The Central Bank of Egypt (CBE) announced that the country’s foreign reserves rose by $180 million in June, an increase equal to 0.57 percent of Egypt’s total foreign reserves.
The net foreign currency reserves stood at $31.305 billion in June, according to the CBE website on Wednesday.
Previously, the country’s foreign reserves rose to $31.125 billion at the end of May from $28.641 billion in April — an increase of about $2.5 billion.
The country had roughly $36 billion in reserves before the 2011 uprising ushered in a period of political turmoil, scaring away tourists and foreign investors — key sources of hard currency.
The central bank floated the Egyptian pound last November as part of an economic reform program. The move helped Egypt clinch a $12 billion three-year loan from the International Monetary Fund.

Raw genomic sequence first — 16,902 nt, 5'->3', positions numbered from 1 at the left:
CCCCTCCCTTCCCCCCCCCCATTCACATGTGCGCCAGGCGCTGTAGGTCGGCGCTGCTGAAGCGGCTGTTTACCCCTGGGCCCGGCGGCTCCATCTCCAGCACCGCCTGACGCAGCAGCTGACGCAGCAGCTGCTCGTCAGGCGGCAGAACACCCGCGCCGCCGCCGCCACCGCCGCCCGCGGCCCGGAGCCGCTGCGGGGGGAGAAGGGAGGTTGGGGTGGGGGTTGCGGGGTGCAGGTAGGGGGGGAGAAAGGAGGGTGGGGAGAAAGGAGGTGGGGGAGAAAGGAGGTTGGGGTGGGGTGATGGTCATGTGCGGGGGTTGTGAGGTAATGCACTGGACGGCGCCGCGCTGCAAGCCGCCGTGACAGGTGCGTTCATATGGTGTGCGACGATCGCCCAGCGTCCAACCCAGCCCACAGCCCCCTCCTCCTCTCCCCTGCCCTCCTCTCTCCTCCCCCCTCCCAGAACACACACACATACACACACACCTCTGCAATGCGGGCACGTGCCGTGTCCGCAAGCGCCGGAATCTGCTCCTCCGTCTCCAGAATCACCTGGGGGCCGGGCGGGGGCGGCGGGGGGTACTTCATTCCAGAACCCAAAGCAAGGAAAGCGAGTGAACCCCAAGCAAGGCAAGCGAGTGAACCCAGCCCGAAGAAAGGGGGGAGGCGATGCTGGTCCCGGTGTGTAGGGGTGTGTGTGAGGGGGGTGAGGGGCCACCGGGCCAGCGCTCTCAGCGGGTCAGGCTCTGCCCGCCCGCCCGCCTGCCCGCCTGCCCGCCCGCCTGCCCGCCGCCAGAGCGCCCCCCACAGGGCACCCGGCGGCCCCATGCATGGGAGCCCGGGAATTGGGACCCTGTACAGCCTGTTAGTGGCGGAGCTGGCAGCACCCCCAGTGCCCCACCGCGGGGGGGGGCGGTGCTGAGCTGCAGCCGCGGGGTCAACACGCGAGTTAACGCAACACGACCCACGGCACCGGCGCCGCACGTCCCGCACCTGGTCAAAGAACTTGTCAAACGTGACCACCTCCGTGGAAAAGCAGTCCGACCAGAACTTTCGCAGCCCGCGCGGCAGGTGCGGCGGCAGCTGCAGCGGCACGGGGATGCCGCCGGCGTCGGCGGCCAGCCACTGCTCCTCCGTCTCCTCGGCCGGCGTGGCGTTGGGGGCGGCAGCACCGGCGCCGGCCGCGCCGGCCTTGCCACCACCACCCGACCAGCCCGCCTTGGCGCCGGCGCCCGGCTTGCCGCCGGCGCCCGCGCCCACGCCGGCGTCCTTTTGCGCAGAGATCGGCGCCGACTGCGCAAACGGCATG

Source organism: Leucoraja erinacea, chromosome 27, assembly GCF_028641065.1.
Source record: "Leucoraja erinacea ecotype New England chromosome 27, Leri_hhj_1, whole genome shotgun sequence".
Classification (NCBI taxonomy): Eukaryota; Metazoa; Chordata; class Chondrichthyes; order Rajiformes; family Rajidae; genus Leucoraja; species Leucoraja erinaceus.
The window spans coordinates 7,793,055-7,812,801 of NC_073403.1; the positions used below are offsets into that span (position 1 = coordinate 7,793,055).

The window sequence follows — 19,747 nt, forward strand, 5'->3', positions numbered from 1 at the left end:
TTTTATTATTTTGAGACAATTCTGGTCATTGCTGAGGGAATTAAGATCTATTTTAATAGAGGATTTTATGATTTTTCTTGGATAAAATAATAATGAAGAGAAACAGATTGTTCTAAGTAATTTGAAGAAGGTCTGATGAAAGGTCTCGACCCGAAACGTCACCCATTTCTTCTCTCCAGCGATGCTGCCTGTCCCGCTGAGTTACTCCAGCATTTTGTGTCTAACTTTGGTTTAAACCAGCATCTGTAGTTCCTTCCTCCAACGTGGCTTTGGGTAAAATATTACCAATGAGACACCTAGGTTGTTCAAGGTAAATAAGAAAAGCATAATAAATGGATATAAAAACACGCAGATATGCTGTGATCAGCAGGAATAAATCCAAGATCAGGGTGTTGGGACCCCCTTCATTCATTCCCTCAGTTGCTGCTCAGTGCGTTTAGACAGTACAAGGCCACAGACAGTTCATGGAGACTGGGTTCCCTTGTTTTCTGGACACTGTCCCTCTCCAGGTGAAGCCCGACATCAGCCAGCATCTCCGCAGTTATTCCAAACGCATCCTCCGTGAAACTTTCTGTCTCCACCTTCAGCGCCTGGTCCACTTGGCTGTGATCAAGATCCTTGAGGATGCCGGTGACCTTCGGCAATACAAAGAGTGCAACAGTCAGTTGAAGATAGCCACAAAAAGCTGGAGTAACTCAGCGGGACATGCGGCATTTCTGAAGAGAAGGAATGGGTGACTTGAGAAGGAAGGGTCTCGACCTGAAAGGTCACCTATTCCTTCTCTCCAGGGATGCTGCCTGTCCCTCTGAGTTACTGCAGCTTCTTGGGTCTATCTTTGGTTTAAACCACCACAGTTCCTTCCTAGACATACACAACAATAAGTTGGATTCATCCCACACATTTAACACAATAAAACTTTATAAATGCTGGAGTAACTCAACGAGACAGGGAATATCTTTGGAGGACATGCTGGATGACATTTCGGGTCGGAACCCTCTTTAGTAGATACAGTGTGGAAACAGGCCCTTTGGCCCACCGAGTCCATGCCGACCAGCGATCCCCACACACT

An IMF delegation was in Cairo earlier, in January, to prepare for a review required before disbursing the second installment of the loan, expected to be $1.25 billion.
The first installment of $2.75 billion was disbursed in November 2016.
Egypt sold $4 billion of Eurobonds in three tranches in January, raising twice as much as targeted and at lower yields than initially expected. It was not immediately clear if the rise in reserves was a consequence of the sale.
The government’s applied economic reforms include loosening capital controls, ending energy subsidies, reforming public enterprises and overhauling monetary policy, in a bid to restore economic stability and long-term growth.